She has just spent two years studying the habits of journalists at a publication in the US and a publication in France, comparing their claimed vs. actual behaviour when writing copy for websites. Specifically, she looked at the effects of web metrics within editorial departments.
It’s a fascinating read, touching on some characteristics of metrics that are true for all of us (As Karl Pearson said, “That which is measured improves”) and some that are specific to journalists (I’m not sure if there’s a specific term yet for ‘the temptation to knock out a quick listicle when your weekly traffic is not looking great’).
That said, it is not clear from the article whether the news sites Christin worked with generated revenues purely from advertising, or whether they also had a subscription or pay-wall element to their business. This matters, because it changes how journalists’ effectiveness is perceived within a business. (full transparency: I have not read the full academic paper, only the summary article)
On a site where revenue only comes through advertising, the temptation is to see the journalist’s role as simply generating content against which advertising can be sold. On this model, the content itself matters very little, as long as it is attracting plenty of people (ideally of the right demographic). The MailOnline is arguably the most extreme example of this model.
On sites with a more balanced revenue model (e.g. the FT, or The New York Times), the business is less dependent on ad revenue. This means that articles can be judged not just on how many people read them, but for example on whether the content was of a high enough quality for readers to think their subscription was worthwhile, or want to come back again next week. If a site is writing about very specialist subject matter (anything ranging from complicated hedge fund analysis to esoteric model railway design), the value that some readers will place on the content far outweighs the possible advertising revenue generated, so the dynamics could shift significantly.
While these are the main business models in modern news sites, you could also imagine other metrics being used to judge performance of journalists, for example a new publication trying to establish itself in the market might evaluate journalists on how many times their articles are picked up by other sources, or quoted by other influencers, rather than pure page views.
Indeed, some publishers such as the FT are now moving to selling advertising to a cost-per-time spent basis, which will arguably change the pressures on journalists again.
It would be fascinating to see how editorial teams responses to these metrics, and the pressure they place on journalists, vary according to the business model of the publication.
None of this is to say that page view metrics have no place in the editorial process – they are the easiest way for the publication to keep on track with what readers are interested in, they help keep things profitable, and ultimately contribute to many journalist’s feelings of accomplishment. No one wants to write ‘just for clicks’, but at the same time every professional journalist I’ve ever met has wanted their work to be read by others. Otherwise they would never publish.
Hal Varian is the chief economist at Google, and as you might expect from someone in that position, has taken a long hard look at the media industry based on the actual data, rather than the emotional hyperbole on all sides. He’s been talking at the International Journalism Festival, and his speech is well worth reading.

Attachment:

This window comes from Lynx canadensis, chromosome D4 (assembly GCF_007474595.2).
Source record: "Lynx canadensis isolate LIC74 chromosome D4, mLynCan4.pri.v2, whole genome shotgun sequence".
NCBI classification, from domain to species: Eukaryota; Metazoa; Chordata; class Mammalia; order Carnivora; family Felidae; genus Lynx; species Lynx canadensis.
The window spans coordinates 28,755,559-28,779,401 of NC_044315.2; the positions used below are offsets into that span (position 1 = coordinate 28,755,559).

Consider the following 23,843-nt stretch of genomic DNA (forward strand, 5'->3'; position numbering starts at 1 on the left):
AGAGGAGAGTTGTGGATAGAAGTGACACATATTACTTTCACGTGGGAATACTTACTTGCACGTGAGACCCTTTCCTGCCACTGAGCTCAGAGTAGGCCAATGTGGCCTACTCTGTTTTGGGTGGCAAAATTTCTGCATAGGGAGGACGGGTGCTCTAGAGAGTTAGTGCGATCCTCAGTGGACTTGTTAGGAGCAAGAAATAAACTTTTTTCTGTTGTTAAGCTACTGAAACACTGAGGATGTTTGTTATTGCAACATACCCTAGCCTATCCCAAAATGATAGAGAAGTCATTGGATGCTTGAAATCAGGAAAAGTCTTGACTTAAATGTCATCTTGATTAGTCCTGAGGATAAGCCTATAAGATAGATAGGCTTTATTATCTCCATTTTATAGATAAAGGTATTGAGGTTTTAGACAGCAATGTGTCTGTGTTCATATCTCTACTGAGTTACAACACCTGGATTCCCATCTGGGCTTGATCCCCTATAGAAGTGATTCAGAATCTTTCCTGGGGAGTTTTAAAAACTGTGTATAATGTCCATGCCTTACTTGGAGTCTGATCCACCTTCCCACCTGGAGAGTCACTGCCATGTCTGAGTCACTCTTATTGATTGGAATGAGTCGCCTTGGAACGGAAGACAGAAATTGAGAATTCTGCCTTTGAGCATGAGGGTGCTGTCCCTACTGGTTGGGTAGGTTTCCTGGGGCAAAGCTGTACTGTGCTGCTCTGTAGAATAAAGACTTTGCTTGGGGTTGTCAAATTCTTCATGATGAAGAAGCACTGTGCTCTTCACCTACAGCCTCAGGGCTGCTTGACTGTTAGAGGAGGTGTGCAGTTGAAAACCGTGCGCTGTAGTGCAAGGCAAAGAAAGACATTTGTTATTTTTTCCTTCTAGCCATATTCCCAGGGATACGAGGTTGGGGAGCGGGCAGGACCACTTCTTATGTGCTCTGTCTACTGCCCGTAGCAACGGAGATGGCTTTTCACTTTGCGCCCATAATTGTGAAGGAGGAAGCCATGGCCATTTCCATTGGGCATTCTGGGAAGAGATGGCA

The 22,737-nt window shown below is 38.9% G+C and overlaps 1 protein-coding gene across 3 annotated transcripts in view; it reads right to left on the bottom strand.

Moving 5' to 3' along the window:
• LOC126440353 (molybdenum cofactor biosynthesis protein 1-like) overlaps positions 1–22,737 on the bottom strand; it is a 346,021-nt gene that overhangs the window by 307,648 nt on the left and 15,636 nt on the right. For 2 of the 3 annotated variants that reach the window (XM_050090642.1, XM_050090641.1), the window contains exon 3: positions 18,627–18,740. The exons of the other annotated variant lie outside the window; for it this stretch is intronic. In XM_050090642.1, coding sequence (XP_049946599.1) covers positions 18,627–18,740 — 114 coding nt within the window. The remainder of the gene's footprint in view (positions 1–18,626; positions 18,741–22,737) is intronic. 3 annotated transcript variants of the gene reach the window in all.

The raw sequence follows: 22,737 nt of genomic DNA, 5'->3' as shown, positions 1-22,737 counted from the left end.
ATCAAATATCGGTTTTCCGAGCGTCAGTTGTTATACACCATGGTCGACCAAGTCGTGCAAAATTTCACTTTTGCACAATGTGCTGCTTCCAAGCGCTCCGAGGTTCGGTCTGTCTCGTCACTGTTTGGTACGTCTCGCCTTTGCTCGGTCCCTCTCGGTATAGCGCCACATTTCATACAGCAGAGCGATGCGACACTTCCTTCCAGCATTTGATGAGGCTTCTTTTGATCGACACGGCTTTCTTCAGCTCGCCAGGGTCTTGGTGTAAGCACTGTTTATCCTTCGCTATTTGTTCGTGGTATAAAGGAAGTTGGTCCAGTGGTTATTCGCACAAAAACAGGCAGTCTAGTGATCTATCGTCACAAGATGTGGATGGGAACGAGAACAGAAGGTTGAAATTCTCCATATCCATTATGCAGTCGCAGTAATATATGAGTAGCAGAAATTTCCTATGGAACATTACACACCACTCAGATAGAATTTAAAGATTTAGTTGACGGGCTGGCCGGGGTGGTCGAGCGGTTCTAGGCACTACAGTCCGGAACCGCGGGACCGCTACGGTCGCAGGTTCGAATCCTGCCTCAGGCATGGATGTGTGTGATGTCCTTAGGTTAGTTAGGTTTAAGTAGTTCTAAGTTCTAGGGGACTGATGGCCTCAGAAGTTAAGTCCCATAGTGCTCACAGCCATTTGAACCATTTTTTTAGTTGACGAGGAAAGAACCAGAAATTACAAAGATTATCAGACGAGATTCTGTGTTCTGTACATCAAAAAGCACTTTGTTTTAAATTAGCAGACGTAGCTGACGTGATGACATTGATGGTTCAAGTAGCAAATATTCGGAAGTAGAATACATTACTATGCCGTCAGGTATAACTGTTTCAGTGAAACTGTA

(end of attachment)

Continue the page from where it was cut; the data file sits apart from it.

He’s great on the decline of newspapers, pointing out that this began in the 70s, making it hard to blame the internet for declining circulations, as the industry seems to do constantly. At the same time (and I’m a huge fan of printed newspapers and magazines) it’s hard to deny that in several key respects, the internet is simply ‘better’ than print, so it’s no surprise that consumers are moving over to digital media in ever increasing numbers.
The only point where I think he falls a little short of the mark is when he equates time spent with a newspaper or website with ‘engagement’. On one level this is true, and I agree that newspapers will need to increase the amount of time readers are spending with their content in order to compete with pure-digital competitors. However, he neglects the impact that a particular newspaper’s environment, history or prestige may deliver. If you spend 30 seconds on a Buzzfeed story, and 30 seconds on a New York Times opinion piece, my hunch is that the latter will engage your brain on a deeper level, be more likely to change the way you think, and be more likely to still be on your mind a few hours later. All of which makes it a much more appealing environment for advertisers. Unfortunately though, at the moment there doesn’t seem to be any agreed metric on this aspect of media consummption. Until there is, we may be stuck with ‘time spent’ as an imprecise proxy.
Great speech though, and there’s further comment here: http://paidcontent.org/2013/09/26/googles-chief-economist-understands-media-better-than-some-industry-executives-do/
A fantastic Belgian trade ad for the newspaper industry, created by Duval Guillaume Modem in Antwerp. A very clever way to illustrate how clients themselves consume media, and how engrossing a good newspaper can be.
Of course, it’s not necessarily any more engrossing than a Blackberry, or a good article read on an iPad, but a neat illustration all the same. Time and again, the best way to communicate with clients is to put them in the shoes of their consumers (too often they forget that ‘the audience’ is made up of people, just like them).
That said, this ad might also just be proof that very senior business people consume their media with a single-minded focus that the rest of us, prone to gazing out the window and dreaming, lack.